serializedFJSON += "\"firstKey\"" + ":" + "\"" + _firstKey + "\"" + ",";
        serializedFJSON += "\"lastKey\"" + ":" + "\"" + _lastKey + "\"" + "";
        serializedFJSON += "}";
        return serializedFJSON;
    };

    Dictionary.prototype.deserialize = function () {
        var DictionaryClone = JSON.parse(arguments[0]);
        _size = DictionaryClone.size;
        _dict = DictionaryClone.dict;
        _keys = DictionaryClone.keys;
        _values = DictionaryClone.values;
        _firstKey = DictionaryClone.firstKey;
        _lastKey = DictionaryClone.lastKey;
    };

    function removeItemArray(arrayName, key) {
        var x;
        var tmpArray = new Array();
        for (x in arrayName) {
            if (x != key) { tmpArray[x] = arrayName[x]; }
        }
        return tmpArray;
    };

    function removeItemObject(arrayName, key) {
        var x;
        var tmpArray = new Object();
        for (x in arrayName) {
            if (x != key) { tmpArray[x] = arrayName[x]; }
        }
        return tmpArray;
    };
}

var m = new Dictionary();
m.put("Lord Of The Rings", "Not One Book But, Three");
m.put("Curious George", "I Don't Know Something About a Guy In A Rain Coat");

var k = new Dictionary();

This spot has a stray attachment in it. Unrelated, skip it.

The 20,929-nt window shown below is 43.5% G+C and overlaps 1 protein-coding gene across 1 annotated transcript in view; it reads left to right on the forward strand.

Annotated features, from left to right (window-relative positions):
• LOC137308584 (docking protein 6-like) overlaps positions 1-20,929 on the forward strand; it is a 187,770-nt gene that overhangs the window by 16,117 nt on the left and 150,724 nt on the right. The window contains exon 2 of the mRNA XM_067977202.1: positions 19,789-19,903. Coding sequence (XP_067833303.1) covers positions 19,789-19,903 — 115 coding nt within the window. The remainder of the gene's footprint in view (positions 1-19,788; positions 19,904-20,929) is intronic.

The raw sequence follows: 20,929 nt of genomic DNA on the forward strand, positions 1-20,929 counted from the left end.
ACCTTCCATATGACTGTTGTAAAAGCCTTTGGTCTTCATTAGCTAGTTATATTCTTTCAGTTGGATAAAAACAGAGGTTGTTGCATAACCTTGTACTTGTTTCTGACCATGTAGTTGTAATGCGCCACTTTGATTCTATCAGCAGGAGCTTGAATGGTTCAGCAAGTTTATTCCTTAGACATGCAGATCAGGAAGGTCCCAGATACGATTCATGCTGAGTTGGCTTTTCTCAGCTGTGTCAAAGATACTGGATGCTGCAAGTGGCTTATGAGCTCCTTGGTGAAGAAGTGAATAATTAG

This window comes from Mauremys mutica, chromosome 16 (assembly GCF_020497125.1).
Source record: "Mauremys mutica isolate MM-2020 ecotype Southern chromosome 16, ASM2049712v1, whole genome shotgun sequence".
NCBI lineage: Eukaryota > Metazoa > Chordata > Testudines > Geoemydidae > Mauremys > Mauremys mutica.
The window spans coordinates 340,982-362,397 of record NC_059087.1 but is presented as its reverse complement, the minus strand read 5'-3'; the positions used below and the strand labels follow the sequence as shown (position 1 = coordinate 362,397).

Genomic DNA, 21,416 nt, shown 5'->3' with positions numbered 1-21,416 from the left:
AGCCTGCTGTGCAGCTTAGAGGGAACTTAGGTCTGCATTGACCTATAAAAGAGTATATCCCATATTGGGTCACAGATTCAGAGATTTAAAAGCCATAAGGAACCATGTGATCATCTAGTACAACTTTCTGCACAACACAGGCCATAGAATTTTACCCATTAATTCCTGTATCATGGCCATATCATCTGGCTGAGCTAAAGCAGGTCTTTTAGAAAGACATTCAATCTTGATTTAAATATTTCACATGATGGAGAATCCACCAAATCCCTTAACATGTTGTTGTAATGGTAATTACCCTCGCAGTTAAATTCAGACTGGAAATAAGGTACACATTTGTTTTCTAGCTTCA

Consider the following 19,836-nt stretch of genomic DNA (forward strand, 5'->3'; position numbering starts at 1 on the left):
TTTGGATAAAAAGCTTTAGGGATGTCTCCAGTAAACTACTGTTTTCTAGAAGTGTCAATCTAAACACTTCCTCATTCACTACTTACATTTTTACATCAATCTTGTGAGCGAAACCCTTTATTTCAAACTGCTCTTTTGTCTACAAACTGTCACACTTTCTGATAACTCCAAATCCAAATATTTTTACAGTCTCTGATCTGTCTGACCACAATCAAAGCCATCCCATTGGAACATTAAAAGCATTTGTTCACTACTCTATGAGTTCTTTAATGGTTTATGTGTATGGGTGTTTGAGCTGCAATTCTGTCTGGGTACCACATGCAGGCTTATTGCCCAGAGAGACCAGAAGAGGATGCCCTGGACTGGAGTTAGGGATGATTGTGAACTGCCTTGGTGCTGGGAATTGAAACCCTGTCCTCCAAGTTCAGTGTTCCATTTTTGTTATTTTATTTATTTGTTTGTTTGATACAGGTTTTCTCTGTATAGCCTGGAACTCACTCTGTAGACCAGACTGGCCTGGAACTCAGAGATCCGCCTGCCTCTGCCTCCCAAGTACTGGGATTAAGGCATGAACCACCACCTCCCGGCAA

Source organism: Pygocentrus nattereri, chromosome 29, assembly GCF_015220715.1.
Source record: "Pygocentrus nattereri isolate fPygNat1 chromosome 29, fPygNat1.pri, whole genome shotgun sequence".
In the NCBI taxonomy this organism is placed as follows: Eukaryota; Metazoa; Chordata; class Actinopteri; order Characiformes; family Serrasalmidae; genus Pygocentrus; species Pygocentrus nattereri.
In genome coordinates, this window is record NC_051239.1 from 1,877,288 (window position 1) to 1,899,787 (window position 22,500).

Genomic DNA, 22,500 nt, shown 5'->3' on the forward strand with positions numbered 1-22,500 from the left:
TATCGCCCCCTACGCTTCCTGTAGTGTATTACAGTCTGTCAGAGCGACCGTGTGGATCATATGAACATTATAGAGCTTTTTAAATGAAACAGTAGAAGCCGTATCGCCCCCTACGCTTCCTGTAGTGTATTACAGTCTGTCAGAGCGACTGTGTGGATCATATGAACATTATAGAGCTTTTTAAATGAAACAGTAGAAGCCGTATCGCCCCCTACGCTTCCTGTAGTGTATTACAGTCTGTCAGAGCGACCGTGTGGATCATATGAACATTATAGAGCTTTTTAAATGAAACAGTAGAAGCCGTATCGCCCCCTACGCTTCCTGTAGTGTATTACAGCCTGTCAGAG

k.put("Scion FRS", "24955");
k.put("Toyota Camry", "22055");

k.remove("Toyota Camry");

for (items in m.entrySet()) {
    alert(items + " " + m.entrySet()[items]);
}
share|improve this question
up vote 1 down vote accepted

It's because you are using Dictionary.prototype on your methods. Replace them with this and it will work:

this.put = function()

this.firstKey = function()

this.lastKey = function()

...

Using the this keyword, you are assigning methods to your Dictionary [sort of] class. You are simply making the functions public. If you look at your functions such as removeItemArray() then these are private and only accessible from within the object.

Prototype works differently. This is a nice quote from an answer to this question about prototype:

The protoype is the base that will be used to construct all new instances and also, will modify dinamically all already constructed objects because in Javascript objects retain a pointer to the prototype

The purpose of prototype is to give the ability to add methods to an object at runtime. This may seem somewhat of an alien concept if you're coming from classical OOP languages, where you traditionally pre-define a class and its methods.

Have a look at the other answers in that question which explain prototype really well.

share|improve this answer
    
It Worked but why I'm confused about the times in which your are suppost to use this and when you should use Prototype do you mind giving a brief explanation? – CubanAzcuy Nov 29 '12 at 7:40
    
I had, not that link specifically, but I misunderstood the response and thought it worked as a fall back in case it was called in an undefined situation kinda of like an interface that extends backwards to an object.I was just confused by how dynamically it occurred. Thanks!! – CubanAzcuy Nov 29 '12 at 8:16

Your Answer

 
discard

By posting your answer, you agree to the privacy policy and terms of service.

Not the answer you're looking for? Browse other questions tagged or ask your own question.